Our vet says...
Poultry vet Victoria Roberts BVSc MRCVS answers a reader’s question Getting on with the neighbours
My neighbours seemed a bit cautious when told I wanted to keep chickens. My deeds do not have any prevention clause to keep hens. Is there any other legal loophole to consider if the neighbours object?
Victoria says: There are several things you need to address to maintain cordial relations with your neighbours!
Positive points you can make to them:
You will not be having a cockerel, and laying hens announce when they lay an egg, but otherwise are quietly conversational.
The hens will be contained within the run (no escapes to neighbouring gardens – hens are no respecter of keen gardeners). I hope you will be moving the house and run around a grass area every few days to keep insect pests down. If you are envisaging a static house and run, mesh needs to be placed over the grass before the hens arrive to prevent grass root destruction (and avoid a nasty muddy area). Rubber chips are a good substrate in the run if it is to remain static as these can be hosed down.
If you obtain hybrids (best for egg production), these will have been vaccinated against salmonella, plus some chicken viruses.
REDUCE GARDEN PESTS
Hens are major insect and invertebrate eaters, so will reduce garden insect pests.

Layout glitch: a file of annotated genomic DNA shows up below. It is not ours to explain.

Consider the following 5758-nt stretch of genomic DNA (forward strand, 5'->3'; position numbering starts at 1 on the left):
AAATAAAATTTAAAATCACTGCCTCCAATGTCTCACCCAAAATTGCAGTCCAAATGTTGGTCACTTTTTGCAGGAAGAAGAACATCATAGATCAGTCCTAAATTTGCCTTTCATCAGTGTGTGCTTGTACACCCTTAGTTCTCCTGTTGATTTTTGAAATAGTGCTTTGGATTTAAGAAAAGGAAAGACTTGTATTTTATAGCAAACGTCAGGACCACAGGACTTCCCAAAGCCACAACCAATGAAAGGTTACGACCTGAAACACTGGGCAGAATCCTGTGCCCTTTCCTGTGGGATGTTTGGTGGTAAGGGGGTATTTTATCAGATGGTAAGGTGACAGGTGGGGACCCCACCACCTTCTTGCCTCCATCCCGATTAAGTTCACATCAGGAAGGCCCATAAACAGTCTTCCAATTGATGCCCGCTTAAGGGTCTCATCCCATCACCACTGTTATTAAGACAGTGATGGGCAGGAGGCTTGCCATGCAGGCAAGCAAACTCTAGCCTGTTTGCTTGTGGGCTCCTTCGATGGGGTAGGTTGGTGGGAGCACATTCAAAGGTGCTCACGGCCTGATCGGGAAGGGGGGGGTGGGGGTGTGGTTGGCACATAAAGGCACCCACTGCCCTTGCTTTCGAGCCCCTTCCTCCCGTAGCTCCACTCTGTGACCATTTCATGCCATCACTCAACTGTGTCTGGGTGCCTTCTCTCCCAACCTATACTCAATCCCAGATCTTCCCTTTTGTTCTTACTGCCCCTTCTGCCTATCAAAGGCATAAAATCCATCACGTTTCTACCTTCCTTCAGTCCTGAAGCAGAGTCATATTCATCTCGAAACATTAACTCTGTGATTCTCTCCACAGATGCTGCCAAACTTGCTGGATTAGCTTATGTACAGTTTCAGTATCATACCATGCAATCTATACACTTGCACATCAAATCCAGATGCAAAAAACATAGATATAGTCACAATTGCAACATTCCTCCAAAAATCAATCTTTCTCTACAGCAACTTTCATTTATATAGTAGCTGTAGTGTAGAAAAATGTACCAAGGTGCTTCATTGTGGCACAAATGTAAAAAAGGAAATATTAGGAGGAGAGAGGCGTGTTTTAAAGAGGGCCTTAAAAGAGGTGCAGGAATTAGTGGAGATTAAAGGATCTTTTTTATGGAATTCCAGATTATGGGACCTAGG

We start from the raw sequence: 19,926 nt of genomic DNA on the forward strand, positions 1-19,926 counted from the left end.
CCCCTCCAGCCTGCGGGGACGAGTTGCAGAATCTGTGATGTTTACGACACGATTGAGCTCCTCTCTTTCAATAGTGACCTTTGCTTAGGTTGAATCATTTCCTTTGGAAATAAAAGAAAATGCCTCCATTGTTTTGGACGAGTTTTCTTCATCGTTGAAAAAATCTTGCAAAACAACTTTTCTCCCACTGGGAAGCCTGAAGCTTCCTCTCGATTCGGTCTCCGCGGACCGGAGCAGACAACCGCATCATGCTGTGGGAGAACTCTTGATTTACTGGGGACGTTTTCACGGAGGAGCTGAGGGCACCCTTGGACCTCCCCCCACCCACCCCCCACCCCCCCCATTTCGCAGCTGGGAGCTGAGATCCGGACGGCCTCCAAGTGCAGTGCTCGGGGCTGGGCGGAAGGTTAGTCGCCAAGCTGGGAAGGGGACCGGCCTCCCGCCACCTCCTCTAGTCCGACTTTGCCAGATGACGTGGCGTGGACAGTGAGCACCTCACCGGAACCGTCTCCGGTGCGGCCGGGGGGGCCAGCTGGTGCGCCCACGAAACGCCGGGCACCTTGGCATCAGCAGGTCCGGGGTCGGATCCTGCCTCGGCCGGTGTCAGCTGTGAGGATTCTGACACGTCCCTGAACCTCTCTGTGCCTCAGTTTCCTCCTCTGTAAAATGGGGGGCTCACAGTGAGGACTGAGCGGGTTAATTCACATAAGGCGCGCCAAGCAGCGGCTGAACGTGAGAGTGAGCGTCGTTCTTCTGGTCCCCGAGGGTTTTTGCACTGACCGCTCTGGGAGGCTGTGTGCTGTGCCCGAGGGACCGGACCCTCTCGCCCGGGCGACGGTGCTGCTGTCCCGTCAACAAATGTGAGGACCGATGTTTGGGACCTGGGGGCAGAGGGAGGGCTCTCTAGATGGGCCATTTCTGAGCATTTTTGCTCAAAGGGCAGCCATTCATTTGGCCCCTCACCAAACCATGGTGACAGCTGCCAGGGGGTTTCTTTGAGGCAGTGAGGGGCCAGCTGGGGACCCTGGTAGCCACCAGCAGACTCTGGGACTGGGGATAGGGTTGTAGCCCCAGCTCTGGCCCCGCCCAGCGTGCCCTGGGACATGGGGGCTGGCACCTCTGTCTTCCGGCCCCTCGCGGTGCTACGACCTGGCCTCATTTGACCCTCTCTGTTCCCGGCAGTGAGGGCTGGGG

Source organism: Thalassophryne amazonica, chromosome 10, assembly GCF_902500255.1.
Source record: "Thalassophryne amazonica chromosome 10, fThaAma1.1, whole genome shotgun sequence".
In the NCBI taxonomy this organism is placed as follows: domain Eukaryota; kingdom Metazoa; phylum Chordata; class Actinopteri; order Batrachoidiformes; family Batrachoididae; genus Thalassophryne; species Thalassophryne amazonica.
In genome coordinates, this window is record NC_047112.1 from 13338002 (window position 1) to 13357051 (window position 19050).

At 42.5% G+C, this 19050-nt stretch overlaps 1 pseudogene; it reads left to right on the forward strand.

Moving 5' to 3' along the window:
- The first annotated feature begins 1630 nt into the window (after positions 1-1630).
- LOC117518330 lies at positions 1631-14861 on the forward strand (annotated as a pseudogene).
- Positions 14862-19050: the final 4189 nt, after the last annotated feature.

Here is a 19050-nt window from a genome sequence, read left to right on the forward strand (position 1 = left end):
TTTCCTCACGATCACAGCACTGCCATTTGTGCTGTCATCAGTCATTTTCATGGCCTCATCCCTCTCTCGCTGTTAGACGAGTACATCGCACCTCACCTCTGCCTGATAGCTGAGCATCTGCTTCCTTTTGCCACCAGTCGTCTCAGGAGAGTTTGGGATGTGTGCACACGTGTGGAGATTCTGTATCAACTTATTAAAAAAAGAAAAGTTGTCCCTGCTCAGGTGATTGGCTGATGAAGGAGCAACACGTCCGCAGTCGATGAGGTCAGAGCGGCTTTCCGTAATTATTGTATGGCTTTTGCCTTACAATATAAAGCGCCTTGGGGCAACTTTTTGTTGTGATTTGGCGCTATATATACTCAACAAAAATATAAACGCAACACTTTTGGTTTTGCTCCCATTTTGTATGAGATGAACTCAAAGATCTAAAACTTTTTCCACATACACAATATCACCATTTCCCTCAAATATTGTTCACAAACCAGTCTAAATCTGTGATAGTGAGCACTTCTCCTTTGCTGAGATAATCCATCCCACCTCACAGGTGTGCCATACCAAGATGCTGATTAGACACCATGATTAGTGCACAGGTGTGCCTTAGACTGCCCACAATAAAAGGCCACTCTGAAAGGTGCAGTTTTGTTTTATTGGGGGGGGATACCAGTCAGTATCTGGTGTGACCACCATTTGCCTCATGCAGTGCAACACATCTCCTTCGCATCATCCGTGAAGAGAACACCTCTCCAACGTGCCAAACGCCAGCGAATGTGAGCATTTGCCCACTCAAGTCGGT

DON’T ATTRACT VERMIN
Any food attracts rats (and other vermin such as mice, plus wild birds), thus if you begin with a rat-proof feeder (e.g. treadle feeder) this will limit/delay the vermin incursion, plus there are now regulations due to avian influenza of keeping poultry feed and water away from wild birds.
Kitchen scraps are not allowed to be fed to hens due to risk of disease transfer. Better to put kitchen waste in the compost heap and mix with the manure/litter, so there is no smell from either old food or droppings.
Poultry manure will be cleaned out regularly and, if litter such as Easibed is used in the hut and nestbox, eggs are kept clean, any smell is minimal and flies are not a problem.
Fresh manure will burn plants, but once composted, it is a marvellous growing medium, especially for vegetables. Vegetable matter can be hung up for laying hens as long as it comes directly to them and not via a kitchen.
Fresh eggs are a totally different positive experience from shop-bought ones, so a scheme could be set up for barter of eggs with neighbours for something you need from them.
Chicken parasites (which don’t live on humans) can be prevented by using diatomaceous earth (Diatom from Biolink) in the nestbox and litter all year round. Your chickens will be wormed with Flubenvet (a licensed wormer) on a regular basis (two to three times annually), keeping their internal parasites down and improving the hens’ health and welfare.
GOOD FOR KIDS
A great experience for children is helping with hens. Wash hands afterwards, of course.
IT MIGHT CATCH ON!
What you also need to realise is that hens are addictive, both from an egg-producing point of view and watching and learning their behaviour. You may even find that your neighbours want hens of their own!